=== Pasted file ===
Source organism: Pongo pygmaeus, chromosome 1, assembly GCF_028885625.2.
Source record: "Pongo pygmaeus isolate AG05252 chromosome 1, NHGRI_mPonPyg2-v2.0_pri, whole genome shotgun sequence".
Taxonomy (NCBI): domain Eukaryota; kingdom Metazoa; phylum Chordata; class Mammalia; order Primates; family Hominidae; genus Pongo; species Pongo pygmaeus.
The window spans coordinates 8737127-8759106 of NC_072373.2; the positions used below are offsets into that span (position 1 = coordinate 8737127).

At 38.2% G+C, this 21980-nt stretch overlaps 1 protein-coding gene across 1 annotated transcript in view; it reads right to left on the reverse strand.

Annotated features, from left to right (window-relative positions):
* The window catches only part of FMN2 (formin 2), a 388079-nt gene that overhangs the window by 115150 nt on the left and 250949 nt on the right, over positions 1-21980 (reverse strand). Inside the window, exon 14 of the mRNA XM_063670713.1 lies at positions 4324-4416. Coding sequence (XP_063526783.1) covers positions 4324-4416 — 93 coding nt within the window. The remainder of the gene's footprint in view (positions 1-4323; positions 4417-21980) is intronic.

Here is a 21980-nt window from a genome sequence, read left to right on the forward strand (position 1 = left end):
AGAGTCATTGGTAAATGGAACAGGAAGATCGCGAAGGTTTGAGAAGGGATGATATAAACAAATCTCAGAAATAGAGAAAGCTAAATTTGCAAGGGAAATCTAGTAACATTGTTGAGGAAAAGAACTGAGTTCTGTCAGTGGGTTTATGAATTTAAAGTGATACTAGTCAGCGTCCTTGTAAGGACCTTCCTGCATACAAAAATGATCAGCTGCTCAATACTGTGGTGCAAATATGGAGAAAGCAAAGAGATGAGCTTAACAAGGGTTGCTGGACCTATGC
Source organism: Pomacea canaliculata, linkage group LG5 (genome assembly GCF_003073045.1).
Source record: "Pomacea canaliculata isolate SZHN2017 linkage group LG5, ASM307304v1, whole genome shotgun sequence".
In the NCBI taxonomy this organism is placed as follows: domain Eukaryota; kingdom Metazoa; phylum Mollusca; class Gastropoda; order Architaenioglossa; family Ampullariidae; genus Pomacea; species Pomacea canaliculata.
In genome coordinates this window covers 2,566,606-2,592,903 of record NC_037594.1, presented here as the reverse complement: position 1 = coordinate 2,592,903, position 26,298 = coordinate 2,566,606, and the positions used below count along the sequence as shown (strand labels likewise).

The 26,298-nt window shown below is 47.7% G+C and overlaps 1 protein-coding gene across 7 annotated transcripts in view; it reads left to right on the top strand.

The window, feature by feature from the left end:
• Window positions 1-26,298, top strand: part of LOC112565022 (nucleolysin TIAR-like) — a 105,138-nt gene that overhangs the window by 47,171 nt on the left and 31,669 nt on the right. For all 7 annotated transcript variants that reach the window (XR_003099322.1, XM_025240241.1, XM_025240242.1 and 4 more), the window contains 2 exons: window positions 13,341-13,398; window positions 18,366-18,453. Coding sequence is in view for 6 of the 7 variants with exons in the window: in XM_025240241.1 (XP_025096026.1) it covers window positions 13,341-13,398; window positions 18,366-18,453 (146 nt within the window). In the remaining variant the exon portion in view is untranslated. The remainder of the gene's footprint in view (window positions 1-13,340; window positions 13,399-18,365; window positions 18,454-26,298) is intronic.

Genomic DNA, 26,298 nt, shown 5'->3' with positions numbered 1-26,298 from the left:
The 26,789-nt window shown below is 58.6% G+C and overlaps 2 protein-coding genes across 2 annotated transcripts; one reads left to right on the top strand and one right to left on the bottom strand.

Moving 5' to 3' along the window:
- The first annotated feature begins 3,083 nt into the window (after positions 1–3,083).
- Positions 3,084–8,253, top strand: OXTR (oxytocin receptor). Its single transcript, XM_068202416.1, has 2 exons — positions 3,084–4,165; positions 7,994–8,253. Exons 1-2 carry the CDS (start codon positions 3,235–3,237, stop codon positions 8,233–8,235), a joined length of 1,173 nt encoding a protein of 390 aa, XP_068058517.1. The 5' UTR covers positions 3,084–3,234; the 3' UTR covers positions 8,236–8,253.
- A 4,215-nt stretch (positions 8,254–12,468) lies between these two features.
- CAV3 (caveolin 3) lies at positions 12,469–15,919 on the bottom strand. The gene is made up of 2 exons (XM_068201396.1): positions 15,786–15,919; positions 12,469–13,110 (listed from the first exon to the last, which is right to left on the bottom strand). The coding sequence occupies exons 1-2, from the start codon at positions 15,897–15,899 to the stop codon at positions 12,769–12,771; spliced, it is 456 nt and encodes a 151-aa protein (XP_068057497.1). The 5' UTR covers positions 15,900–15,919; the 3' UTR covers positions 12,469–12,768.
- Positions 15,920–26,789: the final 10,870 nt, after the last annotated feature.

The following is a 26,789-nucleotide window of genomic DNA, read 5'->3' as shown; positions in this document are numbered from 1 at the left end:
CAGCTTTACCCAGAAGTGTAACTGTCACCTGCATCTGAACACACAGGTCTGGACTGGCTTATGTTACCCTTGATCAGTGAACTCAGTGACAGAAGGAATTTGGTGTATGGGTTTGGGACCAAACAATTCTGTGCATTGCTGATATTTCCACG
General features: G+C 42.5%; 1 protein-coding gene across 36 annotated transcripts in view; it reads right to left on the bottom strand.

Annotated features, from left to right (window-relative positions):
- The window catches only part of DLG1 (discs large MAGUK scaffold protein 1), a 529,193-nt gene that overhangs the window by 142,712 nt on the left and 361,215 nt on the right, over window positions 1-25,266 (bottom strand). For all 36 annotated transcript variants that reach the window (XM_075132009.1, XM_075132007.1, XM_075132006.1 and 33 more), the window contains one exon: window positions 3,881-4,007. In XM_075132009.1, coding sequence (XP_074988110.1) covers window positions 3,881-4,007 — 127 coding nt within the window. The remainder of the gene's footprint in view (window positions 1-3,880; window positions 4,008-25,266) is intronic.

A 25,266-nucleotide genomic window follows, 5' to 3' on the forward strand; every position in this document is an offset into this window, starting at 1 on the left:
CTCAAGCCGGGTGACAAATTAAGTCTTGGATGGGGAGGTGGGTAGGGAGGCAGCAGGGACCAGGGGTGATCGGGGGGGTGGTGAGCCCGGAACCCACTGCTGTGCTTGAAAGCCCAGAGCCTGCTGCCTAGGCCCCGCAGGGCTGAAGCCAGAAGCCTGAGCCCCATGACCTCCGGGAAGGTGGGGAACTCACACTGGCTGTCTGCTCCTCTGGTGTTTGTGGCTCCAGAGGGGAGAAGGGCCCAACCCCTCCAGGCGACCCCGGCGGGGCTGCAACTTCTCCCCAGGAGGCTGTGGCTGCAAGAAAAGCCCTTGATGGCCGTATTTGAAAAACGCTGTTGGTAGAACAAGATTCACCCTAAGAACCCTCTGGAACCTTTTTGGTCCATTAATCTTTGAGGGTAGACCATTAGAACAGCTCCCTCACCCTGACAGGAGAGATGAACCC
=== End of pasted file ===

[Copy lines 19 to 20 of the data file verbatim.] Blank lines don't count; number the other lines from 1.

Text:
Moving 5' to 3' along the window:
- The first annotated feature begins 3,083 nt into the window (after positions 1–3,083).